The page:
1. The passive immunisation of mice and rats to lens was undertaken to study the effects of the antibodies on embryos. Rat lens, sheep lens, ox lens, and ox vitreous humour were used as antigens and antisera prepared.

2. Only lens antisera that gave precipitin reactions were employed for injection. These different sera all gave almost equally definite precipitin reactions with a normal saline extract of either mouse, rat, sheep, or ox lens.

3. The antisera were injected chiefly into female mice, the majority of which could be expected to be pregnant. The results differed greatly. The anti-rat lens serum was very toxic and the mice which received injections of this gave an average litter of 1.1 within the expected time; the sheep and ox antiserum group averaged 2.9; while the control group injected with anti-vitreous humour produced an average of 5 per litter. It would therefore seem that, as antigens, these different species lens are not so organ specific as the precipitin test would indicate. The relation of the rat to the mouse could account for the toxicity of the anti-rat lens serum for embryonic mice.

4. The eyes of the surviving F1 were normal. An F2 generation by brother x sister matings was also normal.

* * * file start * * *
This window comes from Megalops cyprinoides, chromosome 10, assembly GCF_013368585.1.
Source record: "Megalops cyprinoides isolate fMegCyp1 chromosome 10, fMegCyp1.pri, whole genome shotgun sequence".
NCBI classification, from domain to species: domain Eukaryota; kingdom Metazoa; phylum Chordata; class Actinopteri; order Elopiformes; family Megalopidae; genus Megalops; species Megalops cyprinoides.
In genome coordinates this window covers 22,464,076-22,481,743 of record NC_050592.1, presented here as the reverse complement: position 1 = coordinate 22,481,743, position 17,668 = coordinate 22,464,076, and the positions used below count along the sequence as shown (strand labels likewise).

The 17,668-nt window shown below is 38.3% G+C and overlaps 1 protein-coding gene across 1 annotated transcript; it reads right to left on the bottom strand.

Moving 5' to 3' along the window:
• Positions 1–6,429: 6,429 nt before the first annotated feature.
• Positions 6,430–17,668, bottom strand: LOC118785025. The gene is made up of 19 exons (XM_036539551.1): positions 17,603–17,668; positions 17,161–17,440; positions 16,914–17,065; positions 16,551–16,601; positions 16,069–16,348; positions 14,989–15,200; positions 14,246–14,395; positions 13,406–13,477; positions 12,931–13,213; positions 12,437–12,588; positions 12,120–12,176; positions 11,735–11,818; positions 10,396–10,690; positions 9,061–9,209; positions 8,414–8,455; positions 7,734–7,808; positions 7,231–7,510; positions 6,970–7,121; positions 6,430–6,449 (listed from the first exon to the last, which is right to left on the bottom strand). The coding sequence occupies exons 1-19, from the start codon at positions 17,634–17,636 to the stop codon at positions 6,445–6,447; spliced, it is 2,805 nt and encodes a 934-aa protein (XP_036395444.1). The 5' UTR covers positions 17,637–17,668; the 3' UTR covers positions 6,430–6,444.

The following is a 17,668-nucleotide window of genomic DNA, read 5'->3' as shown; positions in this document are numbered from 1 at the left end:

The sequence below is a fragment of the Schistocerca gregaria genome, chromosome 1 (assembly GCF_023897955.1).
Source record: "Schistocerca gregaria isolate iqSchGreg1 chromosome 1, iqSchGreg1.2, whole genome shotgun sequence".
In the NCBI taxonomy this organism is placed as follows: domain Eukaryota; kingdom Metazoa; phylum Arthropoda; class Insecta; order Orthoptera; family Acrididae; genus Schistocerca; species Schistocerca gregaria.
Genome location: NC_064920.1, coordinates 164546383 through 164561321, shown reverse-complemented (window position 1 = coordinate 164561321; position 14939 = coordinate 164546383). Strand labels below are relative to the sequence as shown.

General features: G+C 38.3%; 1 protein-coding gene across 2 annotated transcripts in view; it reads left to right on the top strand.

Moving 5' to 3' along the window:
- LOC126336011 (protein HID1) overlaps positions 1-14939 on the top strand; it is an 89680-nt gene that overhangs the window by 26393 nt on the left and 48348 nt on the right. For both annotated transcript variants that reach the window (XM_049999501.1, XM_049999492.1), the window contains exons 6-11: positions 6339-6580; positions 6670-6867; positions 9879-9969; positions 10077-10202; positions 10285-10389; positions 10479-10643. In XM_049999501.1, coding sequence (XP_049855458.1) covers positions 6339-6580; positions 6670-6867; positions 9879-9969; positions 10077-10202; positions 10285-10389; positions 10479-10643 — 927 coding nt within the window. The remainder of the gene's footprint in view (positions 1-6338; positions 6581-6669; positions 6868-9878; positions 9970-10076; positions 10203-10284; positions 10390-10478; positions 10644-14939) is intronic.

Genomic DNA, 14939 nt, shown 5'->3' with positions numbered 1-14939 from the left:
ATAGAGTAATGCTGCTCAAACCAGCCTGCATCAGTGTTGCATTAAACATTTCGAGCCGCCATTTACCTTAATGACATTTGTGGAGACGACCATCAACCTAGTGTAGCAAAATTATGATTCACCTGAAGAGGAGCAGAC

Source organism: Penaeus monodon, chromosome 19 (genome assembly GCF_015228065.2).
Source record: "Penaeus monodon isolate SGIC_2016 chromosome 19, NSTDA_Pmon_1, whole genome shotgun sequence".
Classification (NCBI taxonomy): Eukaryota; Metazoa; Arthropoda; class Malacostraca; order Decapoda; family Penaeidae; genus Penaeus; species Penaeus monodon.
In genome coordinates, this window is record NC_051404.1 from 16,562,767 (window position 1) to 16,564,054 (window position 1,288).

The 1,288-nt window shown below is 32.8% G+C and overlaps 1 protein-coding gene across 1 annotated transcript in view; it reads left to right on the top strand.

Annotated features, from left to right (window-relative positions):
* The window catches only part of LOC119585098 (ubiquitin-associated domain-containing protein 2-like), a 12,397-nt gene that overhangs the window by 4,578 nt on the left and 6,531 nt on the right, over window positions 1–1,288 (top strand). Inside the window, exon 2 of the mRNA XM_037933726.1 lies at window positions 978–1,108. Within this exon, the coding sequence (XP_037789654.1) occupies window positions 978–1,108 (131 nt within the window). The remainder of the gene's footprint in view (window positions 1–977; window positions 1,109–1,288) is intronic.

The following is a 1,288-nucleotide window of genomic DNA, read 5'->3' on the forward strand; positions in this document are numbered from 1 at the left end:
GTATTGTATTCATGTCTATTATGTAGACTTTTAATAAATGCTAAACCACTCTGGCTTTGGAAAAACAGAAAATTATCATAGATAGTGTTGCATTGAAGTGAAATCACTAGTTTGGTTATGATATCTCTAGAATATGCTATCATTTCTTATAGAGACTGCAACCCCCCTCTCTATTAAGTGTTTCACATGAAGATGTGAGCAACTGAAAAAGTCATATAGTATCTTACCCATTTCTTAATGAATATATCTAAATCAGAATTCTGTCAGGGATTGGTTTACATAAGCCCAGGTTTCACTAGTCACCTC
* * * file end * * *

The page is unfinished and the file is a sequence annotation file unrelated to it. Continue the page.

5. The active immunisation of female rats and mice to sheep's lens was attempted, but the litters born under treatment were of fair average numbers and were normal in every respect. If antibodies against sheep lens had been generated in the bodies of the female rats, as one could expect, then these had no apparent effect on the embryo.

6. Female rats were injected with rat lens at intervals for several weeks, until they became pregnant. The F1 were normal. From the breeding results there was nothing to indicate that antibodies toxic for embryos had been generated.

7. In these experiments it is the injection of anti-rat serum into mice that has the most bearing on the work done by Guyer and Smith with rabbits. They found that anti-rabbit lens serum was very toxic for embryo rabbits. Fortunately they were enabled to rear a number of the affected young which had defective eyes due to the specific influence of the antiserum. But with mice it is difficult to rear defectives, hence it is quite possible that of the many embryos that died, some were effected in a specific manner by the anti-lens serum

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